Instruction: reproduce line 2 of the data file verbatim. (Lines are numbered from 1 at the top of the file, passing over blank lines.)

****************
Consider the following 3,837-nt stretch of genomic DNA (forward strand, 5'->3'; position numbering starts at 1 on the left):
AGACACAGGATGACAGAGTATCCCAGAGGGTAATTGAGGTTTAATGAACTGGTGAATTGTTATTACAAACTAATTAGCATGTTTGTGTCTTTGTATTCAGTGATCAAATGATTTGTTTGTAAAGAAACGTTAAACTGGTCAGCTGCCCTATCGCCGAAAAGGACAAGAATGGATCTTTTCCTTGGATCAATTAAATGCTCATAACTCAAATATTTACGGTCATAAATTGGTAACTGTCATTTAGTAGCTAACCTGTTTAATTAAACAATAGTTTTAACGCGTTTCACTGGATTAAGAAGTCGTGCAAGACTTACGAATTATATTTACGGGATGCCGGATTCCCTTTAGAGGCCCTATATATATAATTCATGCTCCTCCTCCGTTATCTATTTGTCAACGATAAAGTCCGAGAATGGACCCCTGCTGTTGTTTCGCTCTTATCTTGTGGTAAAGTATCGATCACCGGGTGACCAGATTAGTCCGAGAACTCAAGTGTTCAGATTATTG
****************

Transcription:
AGACACAGGATGACAGAGTATCCCAGAGGGTAATTGAGGTTTAATGAACTGGTGAATTGTTATTACAAACTAATTAGCATGTTTGTGTCTTTGTATTCAGTGATCAAATGATTTGTTTGTAAAGAAACGTTAAACTGGTCAGCTGCCCTATCGCCGAAAAGGACAAGAATGGATCTTTTCCTTGGATCAATTAAATGCTCATAACTCAAATATTTACGGTCATAAATTGGTAACTGTCATTTAGTAGCTAACCTGTTTAATTAAACAATAGTTTTAACGCGTTTCACTGGATTAAGAAGTCGTGCAAGACTTACGAATTATATTTACGGGATGCCGGATTCCCTTTAGAGGCCCTATATATATAATTCATGCTCCTCCTCCGTTATCTATTTGTCAACGATAAAGTCCGAGAATGGACCCCTGCTGTTGTTTCGCTCTTATCTTGTGGTAAAGTATCGATCACCGGGTGACCAGATTAGTCCGAGAACTCAAGTGTTCAGATTATTG